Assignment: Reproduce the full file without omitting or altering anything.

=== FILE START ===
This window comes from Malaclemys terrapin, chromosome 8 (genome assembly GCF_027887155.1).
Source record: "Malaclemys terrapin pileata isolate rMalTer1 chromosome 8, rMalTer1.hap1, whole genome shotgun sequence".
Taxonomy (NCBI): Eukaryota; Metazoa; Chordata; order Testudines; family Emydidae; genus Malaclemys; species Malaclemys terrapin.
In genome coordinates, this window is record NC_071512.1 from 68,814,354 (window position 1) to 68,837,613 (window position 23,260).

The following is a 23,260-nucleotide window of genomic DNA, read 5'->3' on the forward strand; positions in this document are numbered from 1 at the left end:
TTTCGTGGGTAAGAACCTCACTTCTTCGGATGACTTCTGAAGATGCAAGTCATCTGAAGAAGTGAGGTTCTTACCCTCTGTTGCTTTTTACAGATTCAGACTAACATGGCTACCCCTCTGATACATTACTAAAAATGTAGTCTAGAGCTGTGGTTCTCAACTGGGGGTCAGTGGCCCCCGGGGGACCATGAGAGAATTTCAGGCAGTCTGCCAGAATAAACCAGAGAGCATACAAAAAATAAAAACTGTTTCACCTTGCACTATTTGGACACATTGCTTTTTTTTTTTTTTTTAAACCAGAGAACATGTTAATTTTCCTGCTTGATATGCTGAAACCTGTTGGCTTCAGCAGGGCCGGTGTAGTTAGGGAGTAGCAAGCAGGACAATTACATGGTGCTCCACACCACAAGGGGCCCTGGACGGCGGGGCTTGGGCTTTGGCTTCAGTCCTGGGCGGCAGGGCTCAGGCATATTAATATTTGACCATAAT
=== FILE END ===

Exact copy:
This window comes from Malaclemys terrapin, chromosome 8 (genome assembly GCF_027887155.1).
Source record: "Malaclemys terrapin pileata isolate rMalTer1 chromosome 8, rMalTer1.hap1, whole genome shotgun sequence".
Taxonomy (NCBI): Eukaryota; Metazoa; Chordata; order Testudines; family Emydidae; genus Malaclemys; species Malaclemys terrapin.
In genome coordinates, this window is record NC_071512.1 from 68,814,354 (window position 1) to 68,837,613 (window position 23,260).

The following is a 23,260-nucleotide window of genomic DNA, read 5'->3' on the forward strand; positions in this document are numbered from 1 at the left end:
TTTCGTGGGTAAGAACCTCACTTCTTCGGATGACTTCTGAAGATGCAAGTCATCTGAAGAAGTGAGGTTCTTACCCTCTGTTGCTTTTTACAGATTCAGACTAACATGGCTACCCCTCTGATACATTACTAAAAATGTAGTCTAGAGCTGTGGTTCTCAACTGGGGGTCAGTGGCCCCCGGGGGACCATGAGAGAATTTCAGGCAGTCTGCCAGAATAAACCAGAGAGCATACAAAAAATAAAAACTGTTTCACCTTGCACTATTTGGACACATTGCTTTTTTTTTTTTTTTTAAACCAGAGAACATGTTAATTTTCCTGCTTGATATGCTGAAACCTGTTGGCTTCAGCAGGGCCGGTGTAGTTAGGGAGTAGCAAGCAGGACAATTACATGGTGCTCCACACCACAAGGGGCCCTGGACGGCGGGGCTTGGGCTTTGGCTTCAGTCCTGGGCGGCAGGGCTCAGGCATATTAATATTTGACCATAAT